‘Every one question is important’ | Community Profile

Margaret Martin is the Mercer Island Library children
Margaret Martin is the Mercer Island Library children's librarian.
— image credit: Rebecca Mar/Staff Photo

Who she is: Margaret Martin, Mercer Island Library children’s librarian.

What she does: I work with all ages, helping with various reference questions at the desk, and help people find information. The biggest responsibilities are helping find that right book for a child. Reader’s Advisory is a big part of what I do. Another part is helping kids 0-5 with early learning through our story times.

How long have you worked at the Mercer Island Library? Twelve years. I’ve been an official children’s librarian since 1993.

Where are you from? I grew up in Seattle. I was born in Virginia, but have spent most of my life in Seattle.

Why did you choose to be a librarian? I ended up working in a college library, and I loved it and decided to go into library science. I had planned to go into teaching, which I did — I loved both teaching and library science. When Friends of the Library found out I wanted to go to library school to become a librarian, they supported me and I got a scholarship to go. My mom really instilled my love of reading at an early age; to read aloud and share. One of the things that would happen — I would go into the library as a teenager and the librarian wasn’t very helpful, so I decided that I wanted to be a librarian. Every one question is important and every child is important.

What is the first thing you do when you arrive at work in the morning? On Tuesday and Wednesday, it’s get ready for story time. I hit the ground running when I get there — getting books set up and getting rhymes out and props, and prepare to receive the kids. Other days I’m checking, writing, working on a book blog, and sometimes I’m put on the desk right away when I get there. There’s no day that’s the same, and that’s what is so rewarding about the job.

What is the best part of your job? I love people — helping people find information, having kids come to the library and doing tours, and going to the schools. That’s a favorite part — working with the schools. We do a global reading challenge and lots of different reading programs, and I love working with the preschoolers and the babies and toddlers; it’s all such an honor. Another thing I love doing is working with such a fabulous staff. I learn so much from my colleagues.

What do you like best about working with children? You just get so much from kids. I love sharing stories and book talks and having schools come to the library, and just that magic that happens in sharing a book and the give and take between the kids as the audience and the storyteller. A story is the listeners and the storyteller, and together they create the magic of the story. I love the enthusiasm that kids have and the excitement that kids have when they come to the library — and just watching their eyes sparkle when they hear a story and go through a song or rhyme, and seeing their exuberance.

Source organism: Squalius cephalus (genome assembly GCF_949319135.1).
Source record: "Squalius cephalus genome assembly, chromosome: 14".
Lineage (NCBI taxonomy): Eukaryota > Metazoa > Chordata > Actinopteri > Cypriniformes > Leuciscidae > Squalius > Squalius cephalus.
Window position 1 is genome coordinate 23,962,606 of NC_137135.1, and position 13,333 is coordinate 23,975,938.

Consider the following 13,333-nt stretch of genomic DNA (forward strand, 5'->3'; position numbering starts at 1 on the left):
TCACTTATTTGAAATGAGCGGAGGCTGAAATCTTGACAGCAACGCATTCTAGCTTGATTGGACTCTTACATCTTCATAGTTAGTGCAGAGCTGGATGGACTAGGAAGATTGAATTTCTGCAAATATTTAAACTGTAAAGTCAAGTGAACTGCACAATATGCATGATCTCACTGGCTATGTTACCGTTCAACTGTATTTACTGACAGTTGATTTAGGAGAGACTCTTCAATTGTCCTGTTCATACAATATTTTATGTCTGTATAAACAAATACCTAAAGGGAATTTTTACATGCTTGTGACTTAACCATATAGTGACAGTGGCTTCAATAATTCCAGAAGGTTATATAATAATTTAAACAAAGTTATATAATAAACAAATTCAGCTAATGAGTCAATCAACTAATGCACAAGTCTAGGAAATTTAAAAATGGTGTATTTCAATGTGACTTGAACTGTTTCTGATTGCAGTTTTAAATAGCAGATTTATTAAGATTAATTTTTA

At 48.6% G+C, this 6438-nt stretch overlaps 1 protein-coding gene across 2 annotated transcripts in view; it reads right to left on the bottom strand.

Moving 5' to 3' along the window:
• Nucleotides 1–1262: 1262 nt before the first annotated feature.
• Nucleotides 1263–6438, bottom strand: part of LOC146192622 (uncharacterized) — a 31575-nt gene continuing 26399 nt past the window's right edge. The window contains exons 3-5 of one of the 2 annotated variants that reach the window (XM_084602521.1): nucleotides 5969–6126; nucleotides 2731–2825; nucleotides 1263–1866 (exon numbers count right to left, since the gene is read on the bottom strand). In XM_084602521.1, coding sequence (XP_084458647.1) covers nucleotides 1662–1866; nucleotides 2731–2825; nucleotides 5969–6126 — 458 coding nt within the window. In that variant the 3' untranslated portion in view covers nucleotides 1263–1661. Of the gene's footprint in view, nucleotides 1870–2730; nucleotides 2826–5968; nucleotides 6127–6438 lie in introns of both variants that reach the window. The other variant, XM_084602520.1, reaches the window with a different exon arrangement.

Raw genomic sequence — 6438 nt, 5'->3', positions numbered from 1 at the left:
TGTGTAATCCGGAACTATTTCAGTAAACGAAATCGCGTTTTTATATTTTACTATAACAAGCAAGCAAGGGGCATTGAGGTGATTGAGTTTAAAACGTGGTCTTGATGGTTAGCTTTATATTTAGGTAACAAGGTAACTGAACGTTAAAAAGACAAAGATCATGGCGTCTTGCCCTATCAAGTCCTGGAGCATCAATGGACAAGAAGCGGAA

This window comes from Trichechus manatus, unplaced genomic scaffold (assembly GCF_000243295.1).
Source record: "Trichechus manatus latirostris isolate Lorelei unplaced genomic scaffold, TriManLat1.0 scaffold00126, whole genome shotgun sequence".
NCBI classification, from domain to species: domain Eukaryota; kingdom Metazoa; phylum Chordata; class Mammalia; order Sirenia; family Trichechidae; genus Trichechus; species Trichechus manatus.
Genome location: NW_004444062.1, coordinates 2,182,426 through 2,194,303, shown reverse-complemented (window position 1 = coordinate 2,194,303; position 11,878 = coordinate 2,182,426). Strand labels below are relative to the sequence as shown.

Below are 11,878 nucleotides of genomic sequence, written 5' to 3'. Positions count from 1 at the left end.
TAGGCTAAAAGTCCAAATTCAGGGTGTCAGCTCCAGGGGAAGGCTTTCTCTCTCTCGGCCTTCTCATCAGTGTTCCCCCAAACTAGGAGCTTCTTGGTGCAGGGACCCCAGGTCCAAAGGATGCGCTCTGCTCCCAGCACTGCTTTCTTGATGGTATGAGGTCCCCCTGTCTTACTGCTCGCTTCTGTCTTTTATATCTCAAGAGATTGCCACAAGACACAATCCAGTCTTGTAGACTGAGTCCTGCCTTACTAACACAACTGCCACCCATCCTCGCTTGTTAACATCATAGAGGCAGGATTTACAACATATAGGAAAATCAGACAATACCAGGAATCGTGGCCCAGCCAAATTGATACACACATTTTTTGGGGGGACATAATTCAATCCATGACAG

What is the most challenging part of being the children’s librarian? Trying to help kids find things at the very last minute if they have a report that’s due at the last minute, and we don’t have enough books on the shelf, and they’re required to find two books on the topic. It’s a challenge and it takes a little more time. It’s nice when teachers give us the heads up that we’re going to be inundated with kids coming asking for report information. Right now, a challenge is helping our patrons through our new catalog system (Evergreen), a brand new circulation system that ultimately will give us what we need. For now, the transition through it is a challenge for staff and patrons alike.

What do people need to know or understand about the library? We want to be there for them to help them, and we care about giving them the best service ... if I can’t find something for them, I’ll tap into my colleagues or our library system to help them. Sometimes that elusive piece of information is hard to find, but we do our best. Right now, our catalog system is going to service them very well, but we ask for their patience in working through it with us. I say this not only for kids but for parents and patrons, too.

What is one of the most humorous incidents that has happened to you at the library? During story time, a squirrel got into the library right after school got out, and the school kids were here. They kind of went wild before we could get the squirrel out.

What in particular do you notice people are reading, watching or listening to?

There are so many series, and the Percy Jackson series has been so popular ... and Rick Riordan has been so popular, among the kids; everybody wants to read those books. Kids love magic and adventure, and series. The Alex Rider series has been very popular, too, by Anthony Horowitz. We do have some good books for kids that they can listen to online; stories called Tumble books. We have lots of books on tape. Harry Potter has been checked out constantly by adults and kids, but there’s so many more than that — there are so many other great books.

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